Perspectives From the Global South
In December, the Posner Center played virtual host to a panel of talented development researchers and practitioners from across the world. Panelists included Paulo Esteves, Director of the BRICS Policy Center in Rio de Janeiro, Brazil; Sharon Muhwezi, Government Relations Analyst at One Acre Fund, in Kampala, Uganda; and Tra Phuong Bui, United Nations Development Programme Program Officer, in Hanoi, Vietnam. Differently from many of the day-to-day conversations within the Posner community, this conversation focused on high-level development policy decisions and trends within aid and development. It was a welcome and fresh perspective to hear directly from leaders within the Global South.
The conversation centered on the ways in which the entrance of China into development has created substantial shifts within the field of international development. Paulo Esteves, a researcher focusing on South-South cooperation, recounted the West’s unsuccessful effort to coach China in how to do development. He discussed the three main modalities of the Chinese approach: aid, investments, and trade. The conditionalities long associated with Western aid, such as democracy and human rights, have been substantially deprioritized by the Chinese and this continues to be a sore spot in the field, as aid conditionality has been a cornerstone of traditional development efforts. China’s influence in broader development trends can now be seen in the increase in public-private partnerships as well as other creative development financing strategies.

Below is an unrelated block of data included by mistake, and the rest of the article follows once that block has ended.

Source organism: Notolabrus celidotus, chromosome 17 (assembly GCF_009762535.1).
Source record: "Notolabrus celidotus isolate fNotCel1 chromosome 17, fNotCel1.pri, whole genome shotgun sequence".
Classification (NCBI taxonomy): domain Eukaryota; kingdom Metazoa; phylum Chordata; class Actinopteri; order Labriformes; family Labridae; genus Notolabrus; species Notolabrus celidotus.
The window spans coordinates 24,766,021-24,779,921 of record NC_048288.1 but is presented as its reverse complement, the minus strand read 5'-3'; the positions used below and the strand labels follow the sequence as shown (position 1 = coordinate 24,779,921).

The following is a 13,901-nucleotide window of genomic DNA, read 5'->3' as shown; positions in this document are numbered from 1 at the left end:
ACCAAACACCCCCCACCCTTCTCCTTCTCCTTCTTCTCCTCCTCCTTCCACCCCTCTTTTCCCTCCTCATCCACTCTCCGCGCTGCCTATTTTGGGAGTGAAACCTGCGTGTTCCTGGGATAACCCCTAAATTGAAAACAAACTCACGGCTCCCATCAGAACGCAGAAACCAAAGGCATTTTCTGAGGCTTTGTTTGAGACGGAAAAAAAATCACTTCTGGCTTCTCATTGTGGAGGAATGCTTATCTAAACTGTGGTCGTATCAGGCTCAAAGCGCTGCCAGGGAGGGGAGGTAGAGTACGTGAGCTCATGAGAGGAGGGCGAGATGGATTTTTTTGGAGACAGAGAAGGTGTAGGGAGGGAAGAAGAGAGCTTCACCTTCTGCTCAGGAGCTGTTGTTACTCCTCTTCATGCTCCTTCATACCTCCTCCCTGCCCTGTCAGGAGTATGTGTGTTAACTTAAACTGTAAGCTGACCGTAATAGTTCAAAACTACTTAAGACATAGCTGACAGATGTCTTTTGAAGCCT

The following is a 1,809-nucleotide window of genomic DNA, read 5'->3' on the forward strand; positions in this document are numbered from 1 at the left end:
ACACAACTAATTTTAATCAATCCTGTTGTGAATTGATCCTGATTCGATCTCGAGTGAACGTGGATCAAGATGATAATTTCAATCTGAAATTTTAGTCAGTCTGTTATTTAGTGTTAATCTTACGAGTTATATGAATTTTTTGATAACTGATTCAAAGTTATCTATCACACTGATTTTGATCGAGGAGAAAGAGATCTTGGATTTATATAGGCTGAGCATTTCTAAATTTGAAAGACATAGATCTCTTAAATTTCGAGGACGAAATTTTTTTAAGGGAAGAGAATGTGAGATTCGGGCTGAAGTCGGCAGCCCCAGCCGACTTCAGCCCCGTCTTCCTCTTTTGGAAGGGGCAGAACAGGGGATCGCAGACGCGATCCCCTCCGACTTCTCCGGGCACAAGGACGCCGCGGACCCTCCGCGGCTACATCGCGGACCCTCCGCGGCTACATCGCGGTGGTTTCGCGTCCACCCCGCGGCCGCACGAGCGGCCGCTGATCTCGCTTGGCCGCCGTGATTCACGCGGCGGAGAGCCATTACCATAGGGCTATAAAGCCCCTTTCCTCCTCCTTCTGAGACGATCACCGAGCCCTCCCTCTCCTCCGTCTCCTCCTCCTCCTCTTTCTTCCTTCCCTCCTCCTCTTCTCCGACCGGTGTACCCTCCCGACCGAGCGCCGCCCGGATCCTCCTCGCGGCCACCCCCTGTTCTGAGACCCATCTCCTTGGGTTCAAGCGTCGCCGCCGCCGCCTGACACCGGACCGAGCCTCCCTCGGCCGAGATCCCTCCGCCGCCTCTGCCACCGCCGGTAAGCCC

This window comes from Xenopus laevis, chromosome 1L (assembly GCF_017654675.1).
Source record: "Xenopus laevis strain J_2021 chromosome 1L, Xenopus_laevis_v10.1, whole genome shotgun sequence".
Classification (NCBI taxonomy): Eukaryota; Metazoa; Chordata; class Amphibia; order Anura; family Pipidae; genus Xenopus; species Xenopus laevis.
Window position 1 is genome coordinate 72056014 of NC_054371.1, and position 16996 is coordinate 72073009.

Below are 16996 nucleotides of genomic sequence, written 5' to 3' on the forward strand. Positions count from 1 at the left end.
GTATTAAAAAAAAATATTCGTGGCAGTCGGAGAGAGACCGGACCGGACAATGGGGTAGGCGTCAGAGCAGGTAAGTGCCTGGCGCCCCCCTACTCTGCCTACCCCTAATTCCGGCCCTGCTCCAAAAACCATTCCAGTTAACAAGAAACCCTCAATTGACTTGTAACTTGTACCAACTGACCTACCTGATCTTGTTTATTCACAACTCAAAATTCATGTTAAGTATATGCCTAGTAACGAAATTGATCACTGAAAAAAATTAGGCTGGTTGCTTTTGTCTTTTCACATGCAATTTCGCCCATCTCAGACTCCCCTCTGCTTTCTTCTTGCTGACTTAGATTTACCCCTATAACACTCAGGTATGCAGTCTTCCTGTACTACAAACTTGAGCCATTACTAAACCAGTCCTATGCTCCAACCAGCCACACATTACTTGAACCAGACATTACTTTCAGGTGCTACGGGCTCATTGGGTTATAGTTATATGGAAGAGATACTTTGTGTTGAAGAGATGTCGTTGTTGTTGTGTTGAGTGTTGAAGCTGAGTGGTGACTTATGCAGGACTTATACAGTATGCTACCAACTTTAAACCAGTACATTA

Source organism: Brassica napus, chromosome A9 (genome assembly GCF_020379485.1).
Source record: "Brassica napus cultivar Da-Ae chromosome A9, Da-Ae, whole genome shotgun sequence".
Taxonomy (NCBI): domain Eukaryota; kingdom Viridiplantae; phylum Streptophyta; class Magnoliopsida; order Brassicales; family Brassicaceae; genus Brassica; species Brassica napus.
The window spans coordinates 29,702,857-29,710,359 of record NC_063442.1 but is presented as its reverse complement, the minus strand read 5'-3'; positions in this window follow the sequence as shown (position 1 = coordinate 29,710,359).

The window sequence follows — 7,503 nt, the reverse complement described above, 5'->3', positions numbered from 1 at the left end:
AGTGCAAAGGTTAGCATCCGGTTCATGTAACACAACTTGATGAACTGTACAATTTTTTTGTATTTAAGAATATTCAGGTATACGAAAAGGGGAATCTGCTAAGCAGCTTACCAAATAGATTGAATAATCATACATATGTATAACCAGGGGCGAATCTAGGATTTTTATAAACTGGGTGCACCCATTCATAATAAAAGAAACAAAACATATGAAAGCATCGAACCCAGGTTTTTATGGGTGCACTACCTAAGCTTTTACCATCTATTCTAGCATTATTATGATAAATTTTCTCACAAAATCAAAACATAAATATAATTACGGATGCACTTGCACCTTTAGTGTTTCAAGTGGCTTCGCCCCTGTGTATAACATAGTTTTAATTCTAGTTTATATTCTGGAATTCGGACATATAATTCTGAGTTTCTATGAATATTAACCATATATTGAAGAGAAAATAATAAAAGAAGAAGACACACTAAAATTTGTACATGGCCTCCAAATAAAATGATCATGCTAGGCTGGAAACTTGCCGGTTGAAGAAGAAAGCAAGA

When asked to discuss the impact of conditionality within aid, Sharon Muhwezi shared the ways in which Ugandan institutions have become stronger as a result of conditionality. She spoke about the use of soft power to encourage change from within countries and indicated that aid conditionality has strengthened both Ugandan institutions and the voice and power of civil society. Tra Bui discussed how new the concept of civil society is in Vietnam and shared how difficult it is for large entities like the United Nations Development Programme to learn how to work effectively with civil society.
The conversation also addressed the roles played by local versus foreign national staff in NGO work. Sharon discussed the important role that local staff play in ensuring that resources are allocated properly, which can be a challenge for foreign staff who may not necessarily understand the context well enough to design solutions. The panelists advised NGO staff in the Global North to move to more market-based approaches, particularly as donor fatigue has set in. In addition, they encouraged attendees to rely on unbiased sources of data for decision-making and planning.
December’s dialogue offered excellent food for thought and for further discussion in our community.
A big thanks to our great panelists and hope you can join us for some great dialogues in 2018!